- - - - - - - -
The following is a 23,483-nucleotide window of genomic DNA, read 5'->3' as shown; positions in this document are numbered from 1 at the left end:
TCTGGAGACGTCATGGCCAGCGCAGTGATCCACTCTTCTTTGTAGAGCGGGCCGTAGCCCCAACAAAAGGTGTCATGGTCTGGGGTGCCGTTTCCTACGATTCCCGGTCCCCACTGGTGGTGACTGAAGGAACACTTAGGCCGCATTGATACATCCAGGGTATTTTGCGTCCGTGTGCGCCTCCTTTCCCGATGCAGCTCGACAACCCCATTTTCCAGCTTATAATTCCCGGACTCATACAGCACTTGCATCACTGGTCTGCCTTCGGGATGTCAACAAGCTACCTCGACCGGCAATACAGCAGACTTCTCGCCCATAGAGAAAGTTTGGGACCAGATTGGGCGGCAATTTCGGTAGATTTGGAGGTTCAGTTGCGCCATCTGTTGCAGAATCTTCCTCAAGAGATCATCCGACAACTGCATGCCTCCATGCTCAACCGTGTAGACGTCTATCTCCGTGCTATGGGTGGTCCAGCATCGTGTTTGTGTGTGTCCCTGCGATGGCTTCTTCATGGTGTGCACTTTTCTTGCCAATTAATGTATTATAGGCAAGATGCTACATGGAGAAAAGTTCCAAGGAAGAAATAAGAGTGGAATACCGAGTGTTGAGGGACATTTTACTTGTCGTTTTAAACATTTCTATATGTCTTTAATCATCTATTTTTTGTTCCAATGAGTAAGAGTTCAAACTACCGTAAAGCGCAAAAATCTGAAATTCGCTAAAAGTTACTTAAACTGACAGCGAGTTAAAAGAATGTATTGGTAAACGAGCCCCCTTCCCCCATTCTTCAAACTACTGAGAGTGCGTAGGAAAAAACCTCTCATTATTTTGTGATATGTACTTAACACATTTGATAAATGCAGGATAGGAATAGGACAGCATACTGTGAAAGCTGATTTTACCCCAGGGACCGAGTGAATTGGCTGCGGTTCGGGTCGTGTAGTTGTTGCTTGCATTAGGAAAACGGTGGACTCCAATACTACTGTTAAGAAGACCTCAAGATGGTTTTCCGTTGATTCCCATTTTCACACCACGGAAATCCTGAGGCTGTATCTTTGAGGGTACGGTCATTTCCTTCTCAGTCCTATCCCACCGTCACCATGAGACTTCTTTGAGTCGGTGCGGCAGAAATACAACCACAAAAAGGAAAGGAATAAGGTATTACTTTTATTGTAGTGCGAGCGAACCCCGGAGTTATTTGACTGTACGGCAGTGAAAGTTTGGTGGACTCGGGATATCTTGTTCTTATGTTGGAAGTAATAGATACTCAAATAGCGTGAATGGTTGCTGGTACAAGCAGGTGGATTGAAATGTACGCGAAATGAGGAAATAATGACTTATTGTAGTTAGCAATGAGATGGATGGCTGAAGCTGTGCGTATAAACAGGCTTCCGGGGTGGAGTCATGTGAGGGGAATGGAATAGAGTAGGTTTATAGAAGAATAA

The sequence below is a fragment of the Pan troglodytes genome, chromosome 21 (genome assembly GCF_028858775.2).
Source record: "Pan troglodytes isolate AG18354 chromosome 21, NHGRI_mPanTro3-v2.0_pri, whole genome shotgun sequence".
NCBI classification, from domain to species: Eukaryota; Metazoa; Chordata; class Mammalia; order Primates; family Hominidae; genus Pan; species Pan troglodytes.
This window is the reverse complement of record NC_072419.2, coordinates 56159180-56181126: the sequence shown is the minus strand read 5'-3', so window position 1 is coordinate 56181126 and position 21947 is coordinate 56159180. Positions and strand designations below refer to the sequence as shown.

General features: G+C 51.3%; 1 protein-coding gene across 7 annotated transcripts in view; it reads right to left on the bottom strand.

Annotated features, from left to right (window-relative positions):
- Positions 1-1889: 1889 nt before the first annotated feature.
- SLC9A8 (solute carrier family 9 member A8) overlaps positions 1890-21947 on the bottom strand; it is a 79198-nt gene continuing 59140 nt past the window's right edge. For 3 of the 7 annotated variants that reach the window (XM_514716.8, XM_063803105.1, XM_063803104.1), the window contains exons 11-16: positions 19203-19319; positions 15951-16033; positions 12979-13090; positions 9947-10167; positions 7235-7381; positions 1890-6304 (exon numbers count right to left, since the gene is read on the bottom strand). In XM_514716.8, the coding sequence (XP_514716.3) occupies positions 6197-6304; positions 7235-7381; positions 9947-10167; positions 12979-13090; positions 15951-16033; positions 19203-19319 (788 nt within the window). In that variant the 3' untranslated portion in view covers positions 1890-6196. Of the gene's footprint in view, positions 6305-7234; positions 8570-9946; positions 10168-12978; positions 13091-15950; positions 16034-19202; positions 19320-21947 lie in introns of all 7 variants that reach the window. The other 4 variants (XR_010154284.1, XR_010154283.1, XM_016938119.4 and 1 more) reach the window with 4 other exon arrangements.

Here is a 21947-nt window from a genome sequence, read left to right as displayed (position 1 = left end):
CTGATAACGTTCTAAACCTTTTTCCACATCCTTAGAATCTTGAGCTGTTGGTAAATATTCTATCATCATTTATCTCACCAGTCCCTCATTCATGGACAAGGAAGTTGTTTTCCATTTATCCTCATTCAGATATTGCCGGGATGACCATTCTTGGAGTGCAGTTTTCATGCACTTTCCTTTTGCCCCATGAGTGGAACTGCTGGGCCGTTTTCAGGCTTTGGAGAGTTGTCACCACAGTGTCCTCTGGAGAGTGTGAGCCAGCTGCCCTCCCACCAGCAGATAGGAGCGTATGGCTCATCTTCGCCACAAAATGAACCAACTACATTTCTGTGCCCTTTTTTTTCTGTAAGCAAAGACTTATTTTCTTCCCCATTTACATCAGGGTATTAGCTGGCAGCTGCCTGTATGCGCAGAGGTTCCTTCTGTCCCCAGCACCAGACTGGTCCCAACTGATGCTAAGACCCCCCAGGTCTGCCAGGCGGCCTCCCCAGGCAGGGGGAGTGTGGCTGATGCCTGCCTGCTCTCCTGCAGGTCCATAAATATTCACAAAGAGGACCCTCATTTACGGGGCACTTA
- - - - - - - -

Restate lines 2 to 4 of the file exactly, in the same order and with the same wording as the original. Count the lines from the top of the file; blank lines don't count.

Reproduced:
TCTGGAGACGTCATGGCCAGCGCAGTGATCCACTCTTCTTTGTAGAGCGGGCCGTAGCCCCAACAAAAGGTGTCATGGTCTGGGGTGCCGTTTCCTACGATTCCCGGTCCCCACTGGTGGTGACTGAAGGAACACTTAGGCCGCATTGATACATCCAGGGTATTTTGCGTCCGTGTGCGCCTCCTTTCCCGATGCAGCTCGACAACCCCATTTTCCAGCTTATAATTCCCGGACTCATACAGCACTTGCATCACTGGTCTGCCTTCGGGATGTCAACAAGCTACCTCGACCGGCAATACAGCAGACTTCTCGCCCATAGAGAAAGTTTGGGACCAGATTGGGCGGCAATTTCGGTAGATTTGGAGGTTCAGTTGCGCCATCTGTTGCAGAATCTTCCTCAAGAGATCATCCGACAACTGCATGCCTCCATGCTCAACCGTGTAGACGTCTATCTCCGTGCTATGGGTGGTCCAGCATCGTGTTTGTGTGTGTCCCTGCGATGGCTTCTTCATGGTGTGCACTTTTCTTGCCAATTAATGTATTATAGGCAAGATGCTACATGGAGAAAAGTTCCAAGGAAGAAATAAGAGTGGAATACCGAGTGTTGAGGGACATTTTACTTGTCGTTTTAAACATTTCTATATGTCTTTAATCATCTATTTTTTGTTCCAATGAGTAAGAGTTCAAACTACCGTAAAGCGCAAAAATCTGAAATTCGCTAAAAGTTACTTAAACTGACAGCGAGTTAAAAGAATGTATTGGTAAACGAGCCCCCTTCCCCCATTCTTCAAACTACTGAGAGTGCGTAGGAAAAAACCTCTCATTATTTTGTGATATGTACTTAACACATTTGATAAATGCAGGATAGGAATAGGACAGCATACTGTGAAAGCTGATTTTACCCCAGGGACCGAGTGAATTGGCTGCGGTTCGGGTCGTGTAGTTGTTGCTTGCATTAGGAAAACGGTGGACTCCAATACTACTGTTAAGAAGACCTCAAGATGGTTTTCCGTTGATTCCCATTTTCACACCACGGAAATCCTGAGGCTGTATCTTTGAGGGTACGGTCATTTCCTTCTCAGTCCTATCCCACCGTCACCATGAGACTTCTTTGAGTCGGTGCGGCAGAAATACAACCACAAAAAGGAAAGGAATAAGGTATTACTTTTATTGTAGTGCGAGCGAACCCCGGAGTTATTTGACTGTACGGCAGTGAAAGTTTGGTGGACTCGGGATATCTTGTTCTTATGTTGGAAGTAATAGATACTCAAATAGCGTGAATGGTTGCTGGTACAAGCAGGTGGATTGAAATGTACGCGAAATGAGGAAATAATGACTTATTGTAGTTAGCAATGAGATGGATGGCTGAAGCTGTGCGTATAAACAGGCTTCCGGGGTGGAGTCATGTGAGGGGAATGGAATAGAGTAGGTTTATAGAAGAATAA

The sequence below is a fragment of the Pan troglodytes genome, chromosome 21 (genome assembly GCF_028858775.2).
Source record: "Pan troglodytes isolate AG18354 chromosome 21, NHGRI_mPanTro3-v2.0_pri, whole genome shotgun sequence".